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Scarborough Film Festival highlights the local stories by going international

UTSC Professor Garry Leonard will host the Scarborough Film Festival's opening night screening of Searching for Nepal, an award-winning documentary about a former Peace Corps volunteer who returns to Nepal following the civil war. (Photo by Ken Jones)

UTSC Professor Garry Leonard explores what makes the Scarborough Film Festival so unique


The Scarborough Film Festival, now in its third year, is a showcase for numerous feature and short films of various genres by some of the best filmmakers in local, Canadian and international cinema.

In addition to being a major sponsor of the festival, U of T Scarborough will be an active participant in other ways. The campus will screen six films while recently hired professor Sara Saljoughi, an expert on pre-revolutionary Iranian cinema, will serve on the festival’s jury.

Professor Garry Leonard, who will introduce the opening night feature and host a Q & A with the director following the film, teaches several film courses as part of the Minor in Literature and Film Studies at UTSC.

Writer Don Campbell spoke with Leonard about what makes the Scarborough Film Festival unique and the joys of exploring the local stories inherent to international films.

What makes this festival unique?  

I think it has to do with location. Scarborough is becoming a place where more and more people want to tell their unique stories. There’s a healthy mix of international and multi-cultural films but the festival also highlights uniquely Scarborough stories. Last year there was a wonderful, small-budget film called Cliffside that tells the story of a server in an independent donut shop in Scarborough. I think the shop went by Imperial Donut or some other magisterial name. It was a great character exploration. The reason I prefer to go to these places for my coffee is because they are full of characters – many of whom deserve to be characters in a movie themselves – rather than Starbucks, where everyone looks the same. These are the stories that should be told because they are so interesting and uniquely human.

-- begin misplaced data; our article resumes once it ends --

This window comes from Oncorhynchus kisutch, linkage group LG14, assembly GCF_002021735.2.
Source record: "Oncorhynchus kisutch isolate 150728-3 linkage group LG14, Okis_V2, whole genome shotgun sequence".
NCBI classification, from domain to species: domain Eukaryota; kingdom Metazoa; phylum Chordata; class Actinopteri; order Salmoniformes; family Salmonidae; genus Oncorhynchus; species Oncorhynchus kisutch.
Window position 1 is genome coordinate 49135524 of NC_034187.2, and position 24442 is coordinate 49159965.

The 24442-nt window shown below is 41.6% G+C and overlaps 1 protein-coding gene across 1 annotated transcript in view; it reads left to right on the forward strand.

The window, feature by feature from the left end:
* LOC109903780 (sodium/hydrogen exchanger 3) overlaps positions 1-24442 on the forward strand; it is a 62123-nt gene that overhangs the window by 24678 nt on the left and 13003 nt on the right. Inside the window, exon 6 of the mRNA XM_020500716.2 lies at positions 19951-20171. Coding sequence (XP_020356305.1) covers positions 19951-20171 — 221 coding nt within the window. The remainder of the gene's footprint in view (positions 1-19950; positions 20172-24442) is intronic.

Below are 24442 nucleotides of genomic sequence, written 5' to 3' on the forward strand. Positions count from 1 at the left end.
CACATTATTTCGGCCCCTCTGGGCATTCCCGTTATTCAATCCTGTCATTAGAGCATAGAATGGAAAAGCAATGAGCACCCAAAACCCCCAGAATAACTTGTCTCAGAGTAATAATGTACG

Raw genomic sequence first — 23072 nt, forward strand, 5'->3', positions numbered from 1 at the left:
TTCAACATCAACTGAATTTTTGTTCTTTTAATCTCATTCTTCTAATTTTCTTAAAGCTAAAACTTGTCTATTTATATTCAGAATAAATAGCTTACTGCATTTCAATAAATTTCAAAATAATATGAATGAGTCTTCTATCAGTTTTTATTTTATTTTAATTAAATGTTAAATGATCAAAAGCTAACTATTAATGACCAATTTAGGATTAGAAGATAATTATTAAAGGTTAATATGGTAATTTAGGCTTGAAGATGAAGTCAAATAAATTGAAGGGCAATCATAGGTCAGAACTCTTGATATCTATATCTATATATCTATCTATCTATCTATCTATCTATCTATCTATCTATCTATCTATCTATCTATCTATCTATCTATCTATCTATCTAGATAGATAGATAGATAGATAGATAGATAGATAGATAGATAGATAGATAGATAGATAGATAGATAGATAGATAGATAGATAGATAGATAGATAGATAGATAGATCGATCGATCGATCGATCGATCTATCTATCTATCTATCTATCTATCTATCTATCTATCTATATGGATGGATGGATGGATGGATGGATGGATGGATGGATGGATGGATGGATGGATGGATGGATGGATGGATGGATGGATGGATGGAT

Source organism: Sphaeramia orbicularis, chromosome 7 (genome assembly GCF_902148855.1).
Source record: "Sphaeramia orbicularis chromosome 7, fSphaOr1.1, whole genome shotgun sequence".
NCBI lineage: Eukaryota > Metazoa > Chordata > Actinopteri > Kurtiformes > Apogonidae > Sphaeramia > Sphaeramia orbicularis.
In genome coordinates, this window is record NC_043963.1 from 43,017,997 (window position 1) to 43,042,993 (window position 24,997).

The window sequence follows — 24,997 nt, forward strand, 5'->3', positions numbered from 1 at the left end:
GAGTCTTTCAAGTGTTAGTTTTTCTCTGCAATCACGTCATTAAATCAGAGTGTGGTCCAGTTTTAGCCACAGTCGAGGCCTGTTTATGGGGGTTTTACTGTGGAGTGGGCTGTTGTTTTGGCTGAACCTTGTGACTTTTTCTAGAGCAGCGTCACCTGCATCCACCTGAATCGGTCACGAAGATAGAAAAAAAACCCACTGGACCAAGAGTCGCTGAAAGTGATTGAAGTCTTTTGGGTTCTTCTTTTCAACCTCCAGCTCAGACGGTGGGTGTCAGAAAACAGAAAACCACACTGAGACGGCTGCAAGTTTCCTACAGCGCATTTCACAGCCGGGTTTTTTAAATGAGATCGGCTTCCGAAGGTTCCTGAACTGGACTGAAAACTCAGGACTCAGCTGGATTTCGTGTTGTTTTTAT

So it’s the focus on local stories from around the world that sets this festival apart?

Festivals like the Toronto International Film Festival (TIFF) can be a very intense, overwhelming experience. There’s also a tendency to focus on Hollywood blockbusters. TIFF does a good job of lifting up the hidden gems that deserve greater exposure, but you have to work hard to find them sometimes. The great thing about the Scarborough Film Festival is that it circulates films that wouldn’t otherwise get the exposure that they deserve.

Those in attendance also get to experience truly unique storytelling. These aren’t necessarily Cineplex movies, so attendees get to see film done in a way they’ve perhaps never experienced before. I know many come away thinking ‘wow, I never knew film can also be this.’ I also think with the world being increasingly globalized, culture is also becoming homogenized in many respects. I think film has a new role in bringing awareness of the importance of the local to a wider audience, something this festival does really well.

Why is audience interaction an important part of the festival?

I’m a populist and love to break down barriers that exist between academia and the public. What I love about this festival is the interaction between the filmmakers, the experts and people from the community who come out to enjoy the films. The last thing I want to do is sit in a room with four other experts discussing film. Where’s the relevance in that? The humanities have taken a bit of beating lately from those questioning its relevance. When we come together to talk about what these films mean to us it can help us all to feel a little more grounded.

Is there a particular film you are really looking forward to seeing?

The opening film tonight Searching for Nepal should be very interesting and very timely given the recent tragedy there. It’s about a former Peace Corps volunteer who seeks out his adopted family in Nepal following the civil war. It’s a striking film that transcends cultural borders because it conveys such a powerful message through its imagery. Having the director there will also bring the film to life. I mean we can’t physically take the audience to Nepal but this film does a masterful job of taking them there in other ways.

© University of Toronto Scarborough